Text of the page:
Is it pos­si­ble to com­bat these effects? Return­ing to our egg drop prob­lem, the researchers2 pro­vid­ed an exam­ple along with their instruc­tions to help the par­tic­i­pants solve this prob­lem: « you can, for exam­ple, design a para­chute for the egg, » they explained. The result was counter-intu­itive, how­ev­er, since this exam­ple leads to a drop in the num­ber of solu­tions on the one hand and a drop in their orig­i­nal­i­ty on the oth­er. This was true for both engi­neers and designers.

How should we inter­pret these results? Researchers will show that some exam­ples (known as restric­tive exam­ples) reduce cre­ativ­i­ty while oth­ers (expan­sive exam­ples) will increase it. In our sit­u­a­tion, the exam­ple of the para­chute is a restric­tive exam­ple in the sense that it is one of the most clas­sic exam­ples. It is com­mon and has noth­ing orig­i­nal about it since it is usu­al­ly cit­ed spon­ta­neous­ly by the par­tic­i­pants. But, pro­vid­ing it as an exam­ple will acti­vate a fixed idea and lim­it reflec­tion. Where­as expan­sive exam­ples such as « train an eagle to retrieve the egg in flight; freeze the egg » are more unex­pect­ed, they will have the effect of free­ing the mind from the fix­a­tion effect.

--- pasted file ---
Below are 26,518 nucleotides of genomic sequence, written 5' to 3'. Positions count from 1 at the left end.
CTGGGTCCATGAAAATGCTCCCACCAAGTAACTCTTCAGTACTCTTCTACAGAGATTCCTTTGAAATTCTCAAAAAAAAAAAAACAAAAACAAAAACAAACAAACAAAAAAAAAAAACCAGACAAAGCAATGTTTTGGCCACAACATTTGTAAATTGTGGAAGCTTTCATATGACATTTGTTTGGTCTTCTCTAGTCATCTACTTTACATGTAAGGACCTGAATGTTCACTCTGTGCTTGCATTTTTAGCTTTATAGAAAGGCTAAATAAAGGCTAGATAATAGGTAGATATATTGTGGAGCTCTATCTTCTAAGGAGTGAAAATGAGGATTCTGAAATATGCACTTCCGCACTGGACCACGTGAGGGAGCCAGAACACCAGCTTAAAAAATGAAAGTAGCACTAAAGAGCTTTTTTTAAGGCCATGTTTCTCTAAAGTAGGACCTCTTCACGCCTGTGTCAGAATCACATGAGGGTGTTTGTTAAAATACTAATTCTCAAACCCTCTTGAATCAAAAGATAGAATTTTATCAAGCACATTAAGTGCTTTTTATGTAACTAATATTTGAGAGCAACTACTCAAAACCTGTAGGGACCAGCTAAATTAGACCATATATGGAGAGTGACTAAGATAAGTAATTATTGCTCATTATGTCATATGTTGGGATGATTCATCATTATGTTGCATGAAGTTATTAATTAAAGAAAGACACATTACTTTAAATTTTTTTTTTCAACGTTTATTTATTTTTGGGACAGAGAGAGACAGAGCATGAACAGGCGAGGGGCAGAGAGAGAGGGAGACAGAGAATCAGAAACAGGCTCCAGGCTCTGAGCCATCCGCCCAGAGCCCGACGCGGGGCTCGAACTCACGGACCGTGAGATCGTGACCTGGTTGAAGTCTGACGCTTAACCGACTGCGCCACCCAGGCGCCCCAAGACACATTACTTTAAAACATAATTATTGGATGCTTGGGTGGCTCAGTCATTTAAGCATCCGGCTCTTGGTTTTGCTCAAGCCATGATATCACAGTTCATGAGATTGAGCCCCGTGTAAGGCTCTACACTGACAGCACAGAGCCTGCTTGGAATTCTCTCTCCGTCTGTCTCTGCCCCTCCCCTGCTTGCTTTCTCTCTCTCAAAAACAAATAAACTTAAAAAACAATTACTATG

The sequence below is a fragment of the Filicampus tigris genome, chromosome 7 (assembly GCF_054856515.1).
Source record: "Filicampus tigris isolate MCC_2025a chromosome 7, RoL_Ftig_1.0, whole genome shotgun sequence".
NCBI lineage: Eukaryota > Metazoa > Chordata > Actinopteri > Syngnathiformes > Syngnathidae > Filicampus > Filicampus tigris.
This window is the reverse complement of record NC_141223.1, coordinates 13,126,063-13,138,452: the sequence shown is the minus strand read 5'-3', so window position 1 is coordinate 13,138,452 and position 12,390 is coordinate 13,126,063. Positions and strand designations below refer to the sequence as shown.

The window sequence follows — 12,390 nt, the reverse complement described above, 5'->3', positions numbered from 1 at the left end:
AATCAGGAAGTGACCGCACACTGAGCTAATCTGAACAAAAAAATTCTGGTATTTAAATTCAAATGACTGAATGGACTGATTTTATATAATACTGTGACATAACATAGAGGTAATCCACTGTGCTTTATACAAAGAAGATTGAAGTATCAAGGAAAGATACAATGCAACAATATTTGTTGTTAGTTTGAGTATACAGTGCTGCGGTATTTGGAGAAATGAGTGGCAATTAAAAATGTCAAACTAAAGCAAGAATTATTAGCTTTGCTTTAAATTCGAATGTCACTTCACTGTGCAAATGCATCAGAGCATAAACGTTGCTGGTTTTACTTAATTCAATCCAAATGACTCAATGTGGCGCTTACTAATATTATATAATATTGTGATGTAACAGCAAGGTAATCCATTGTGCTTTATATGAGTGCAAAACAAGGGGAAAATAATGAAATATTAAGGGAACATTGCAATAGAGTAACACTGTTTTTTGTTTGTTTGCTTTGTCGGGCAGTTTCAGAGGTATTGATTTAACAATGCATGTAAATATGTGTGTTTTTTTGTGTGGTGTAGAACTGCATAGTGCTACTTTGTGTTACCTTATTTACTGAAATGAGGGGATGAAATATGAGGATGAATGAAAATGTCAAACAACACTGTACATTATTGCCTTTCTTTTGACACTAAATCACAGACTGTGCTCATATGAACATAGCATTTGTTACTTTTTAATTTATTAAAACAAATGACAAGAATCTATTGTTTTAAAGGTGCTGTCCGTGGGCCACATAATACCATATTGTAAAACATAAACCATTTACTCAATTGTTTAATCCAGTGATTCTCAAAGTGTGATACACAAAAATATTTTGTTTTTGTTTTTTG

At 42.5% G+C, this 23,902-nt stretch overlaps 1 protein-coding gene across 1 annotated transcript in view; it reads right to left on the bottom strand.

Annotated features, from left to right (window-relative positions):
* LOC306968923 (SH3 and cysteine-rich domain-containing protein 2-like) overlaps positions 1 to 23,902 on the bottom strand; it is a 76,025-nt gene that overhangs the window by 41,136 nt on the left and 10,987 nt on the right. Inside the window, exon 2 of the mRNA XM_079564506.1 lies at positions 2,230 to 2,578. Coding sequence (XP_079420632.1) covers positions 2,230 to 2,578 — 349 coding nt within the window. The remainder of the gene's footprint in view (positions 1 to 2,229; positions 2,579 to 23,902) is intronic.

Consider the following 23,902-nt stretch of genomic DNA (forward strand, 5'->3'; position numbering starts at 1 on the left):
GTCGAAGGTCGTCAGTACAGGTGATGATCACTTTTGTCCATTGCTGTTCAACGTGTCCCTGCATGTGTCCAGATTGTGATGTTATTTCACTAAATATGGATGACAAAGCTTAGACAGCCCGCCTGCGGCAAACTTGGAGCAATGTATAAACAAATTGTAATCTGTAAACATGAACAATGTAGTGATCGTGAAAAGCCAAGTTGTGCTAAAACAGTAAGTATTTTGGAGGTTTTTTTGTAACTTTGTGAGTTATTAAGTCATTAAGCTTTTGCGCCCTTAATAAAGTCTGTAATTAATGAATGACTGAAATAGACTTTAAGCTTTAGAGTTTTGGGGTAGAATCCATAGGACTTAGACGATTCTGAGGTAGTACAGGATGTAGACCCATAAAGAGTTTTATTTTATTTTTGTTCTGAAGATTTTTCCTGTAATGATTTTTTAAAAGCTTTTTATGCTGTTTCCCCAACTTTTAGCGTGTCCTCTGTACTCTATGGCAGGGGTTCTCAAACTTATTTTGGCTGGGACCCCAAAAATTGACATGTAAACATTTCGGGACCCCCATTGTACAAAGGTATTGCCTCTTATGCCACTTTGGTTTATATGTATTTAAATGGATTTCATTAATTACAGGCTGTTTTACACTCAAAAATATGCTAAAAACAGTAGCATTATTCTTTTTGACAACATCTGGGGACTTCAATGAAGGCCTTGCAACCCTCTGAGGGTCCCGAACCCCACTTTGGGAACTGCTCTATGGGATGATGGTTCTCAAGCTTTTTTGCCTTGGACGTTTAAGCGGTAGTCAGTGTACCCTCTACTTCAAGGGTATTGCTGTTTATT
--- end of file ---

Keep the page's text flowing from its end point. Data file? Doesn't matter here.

In oth­er words, it is pos­si­ble to stim­u­late par­tic­i­pant cre­ativ­i­ty in prob­lem solv­ing, pro­vid­ed that you avoid acti­vat­ing the fix­a­tion effect by not pro­vid­ing clas­si­cal exam­ples and encour­age by pro­vid­ing atyp­i­cal examples.

#2 Loy­al­ty to the present

Emo­tions and imme­di­a­cy bias

There are few sit­u­a­tions in which we solve prob­lems with com­plete peace of mind: stress, fatigue, haste and emo­tions are the dai­ly lot of many pro­fes­sions. What is the weight of these fac­tors in the way we approach a prob­lem? To answer this, let us con­sid­er a well-known prob­lem-solv­ing sit­u­a­tion: the ulti­ma­tum game 34.